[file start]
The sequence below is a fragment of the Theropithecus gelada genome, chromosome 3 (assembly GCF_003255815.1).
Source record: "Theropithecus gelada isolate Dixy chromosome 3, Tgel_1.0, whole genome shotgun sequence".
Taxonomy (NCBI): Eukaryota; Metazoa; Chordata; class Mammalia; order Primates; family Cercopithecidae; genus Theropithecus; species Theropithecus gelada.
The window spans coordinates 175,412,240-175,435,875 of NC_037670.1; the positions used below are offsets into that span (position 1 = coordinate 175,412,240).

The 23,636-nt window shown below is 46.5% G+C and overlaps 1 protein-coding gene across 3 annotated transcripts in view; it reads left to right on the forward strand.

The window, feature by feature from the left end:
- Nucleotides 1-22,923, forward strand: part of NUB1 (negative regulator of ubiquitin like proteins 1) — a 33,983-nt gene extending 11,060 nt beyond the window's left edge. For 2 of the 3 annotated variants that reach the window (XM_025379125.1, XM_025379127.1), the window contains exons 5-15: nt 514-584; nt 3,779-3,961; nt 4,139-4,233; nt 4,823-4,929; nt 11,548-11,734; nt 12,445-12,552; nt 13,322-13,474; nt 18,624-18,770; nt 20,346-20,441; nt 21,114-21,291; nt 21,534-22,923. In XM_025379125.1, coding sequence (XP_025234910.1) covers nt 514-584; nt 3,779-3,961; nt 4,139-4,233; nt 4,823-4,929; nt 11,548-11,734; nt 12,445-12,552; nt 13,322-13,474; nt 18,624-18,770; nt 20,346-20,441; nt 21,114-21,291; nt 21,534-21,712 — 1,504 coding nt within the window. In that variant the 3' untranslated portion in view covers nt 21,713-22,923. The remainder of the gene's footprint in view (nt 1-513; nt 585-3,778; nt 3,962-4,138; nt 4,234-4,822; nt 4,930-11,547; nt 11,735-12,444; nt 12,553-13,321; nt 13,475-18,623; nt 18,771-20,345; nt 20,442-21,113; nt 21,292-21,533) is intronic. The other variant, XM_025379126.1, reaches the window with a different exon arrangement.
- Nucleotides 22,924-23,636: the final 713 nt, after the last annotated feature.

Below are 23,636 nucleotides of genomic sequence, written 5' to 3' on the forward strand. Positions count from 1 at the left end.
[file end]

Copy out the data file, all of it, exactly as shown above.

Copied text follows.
The sequence below is a fragment of the Theropithecus gelada genome, chromosome 3 (assembly GCF_003255815.1).
Source record: "Theropithecus gelada isolate Dixy chromosome 3, Tgel_1.0, whole genome shotgun sequence".
Taxonomy (NCBI): Eukaryota; Metazoa; Chordata; class Mammalia; order Primates; family Cercopithecidae; genus Theropithecus; species Theropithecus gelada.
The window spans coordinates 175,412,240-175,435,875 of NC_037670.1; the positions used below are offsets into that span (position 1 = coordinate 175,412,240).

The 23,636-nt window shown below is 46.5% G+C and overlaps 1 protein-coding gene across 3 annotated transcripts in view; it reads left to right on the forward strand.

The window, feature by feature from the left end:
- Nucleotides 1-22,923, forward strand: part of NUB1 (negative regulator of ubiquitin like proteins 1) — a 33,983-nt gene extending 11,060 nt beyond the window's left edge. For 2 of the 3 annotated variants that reach the window (XM_025379125.1, XM_025379127.1), the window contains exons 5-15: nt 514-584; nt 3,779-3,961; nt 4,139-4,233; nt 4,823-4,929; nt 11,548-11,734; nt 12,445-12,552; nt 13,322-13,474; nt 18,624-18,770; nt 20,346-20,441; nt 21,114-21,291; nt 21,534-22,923. In XM_025379125.1, coding sequence (XP_025234910.1) covers nt 514-584; nt 3,779-3,961; nt 4,139-4,233; nt 4,823-4,929; nt 11,548-11,734; nt 12,445-12,552; nt 13,322-13,474; nt 18,624-18,770; nt 20,346-20,441; nt 21,114-21,291; nt 21,534-21,712 — 1,504 coding nt within the window. In that variant the 3' untranslated portion in view covers nt 21,713-22,923. The remainder of the gene's footprint in view (nt 1-513; nt 585-3,778; nt 3,962-4,138; nt 4,234-4,822; nt 4,930-11,547; nt 11,735-12,444; nt 12,553-13,321; nt 13,475-18,623; nt 18,771-20,345; nt 20,442-21,113; nt 21,292-21,533) is intronic. The other variant, XM_025379126.1, reaches the window with a different exon arrangement.
- Nucleotides 22,924-23,636: the final 713 nt, after the last annotated feature.

Below are 23,636 nucleotides of genomic sequence, written 5' to 3' on the forward strand. Positions count from 1 at the left end.